Airbnb A/B Tested And Dropped Its Videos On The Host Signup Page

Leak #12 from Airbnb.com   |   Jun 10, 2019 Signup

Videos are usually considered a popular growth tactic that people believe will improve conversion or signup rates. Hence I find it really interesting that Airbnb A/B tested a series of videos on their host signup landing page and then rejected them altogether. So why where these video removed?

A - Mar 13, 2019 Screenshot
B - Mar 13, 2019 Screenshot
IMPLEMENTED Confirmed Jun 10, 2019
C - Jun 10, 2019 Screenshot

Highlighted UI Changes From This Leak

  1. The Tested Videos

    It's quite clear that there was an active experiment which explored a series of high quality videos such as this one, this one and this one. The test setup also contained a variant without the videos as well, but with an additional testimonial in their place.

    Most of the videos had a theme of placing the host as being in control which seems like a positive reassurance. The videos made it super clear that the hosts set the house rules, and can choose when to make their listing available for rent.

    One thing which I though was a little surprising however was that each video showed various people even though the default video image would only show a single one. Sometimes the people in the snapshot and the video weren't the first ones to be shown when played. Could this subtle inconsistency of actors have anything to do with the test outcome? Not sure.

    Or perhaps it's simply more effective to show a summary of reassurances (like the "We've got you covered" section) rather than raising a single question at a time. Perhaps bulleted summaries are quicker to scan and quicker to find the relevant answers than having to watch a 40 second video?

    These of course are just retrospective guesses. Do you have any thoughts as to why possibly these videos didn't make the cut?

Comments

  • Nathaniel Platts

    Nathaniel Platts 5 months ago 00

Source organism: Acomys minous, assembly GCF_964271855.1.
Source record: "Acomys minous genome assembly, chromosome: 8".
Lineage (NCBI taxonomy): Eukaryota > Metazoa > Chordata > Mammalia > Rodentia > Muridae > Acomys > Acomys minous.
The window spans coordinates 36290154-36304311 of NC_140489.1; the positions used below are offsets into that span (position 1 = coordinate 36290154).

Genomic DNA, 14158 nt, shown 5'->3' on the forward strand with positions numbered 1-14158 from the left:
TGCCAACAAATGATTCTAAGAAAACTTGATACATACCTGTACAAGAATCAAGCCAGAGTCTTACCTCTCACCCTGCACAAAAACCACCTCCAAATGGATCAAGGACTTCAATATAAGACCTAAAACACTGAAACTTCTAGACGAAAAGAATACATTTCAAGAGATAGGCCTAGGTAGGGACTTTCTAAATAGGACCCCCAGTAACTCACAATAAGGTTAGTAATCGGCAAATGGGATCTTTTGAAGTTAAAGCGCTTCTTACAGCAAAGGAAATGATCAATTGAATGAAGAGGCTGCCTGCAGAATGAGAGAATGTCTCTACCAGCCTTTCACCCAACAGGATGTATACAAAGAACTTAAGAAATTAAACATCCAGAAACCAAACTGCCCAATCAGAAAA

From my research, the majority of people scan content (often in an "F" pattern). From personal observation and my own habits as well, videos sometimes show a defining factor that seals the deal. For instance, when I was comparing different usability services (Hotjar, usertesting, usabilityhub) for collecting user feedback and analytics, one particular video solidified my decision. Essentially, there were a lot of websites pretty much with the same offering. But one video in particular captured my attention by 1. Who was endorsing the product 2. How they were using it 3. How it made their product better. The data I scanned was impressive, the website was very easy to scan, crazy super simple but well crafted and aesthetically pleasing. In fact, I would say that because the landing page was so simple and quick to scan, I wanted to watch the video even more.

  • Noemi Rozpara

    Noemi Rozpara 6 months ago 10

    I usually don't play videos on websites at all (this also applies to social media etc), I believe you can find required informations quicker in the text (your eye sees keywords, which can't be achieved in the video).

    Also the video of the place owner feels too persuasive for me (like "look at me, I'm soooo trustworthy"). I would feel much more safe if I saw other's testimonials instead.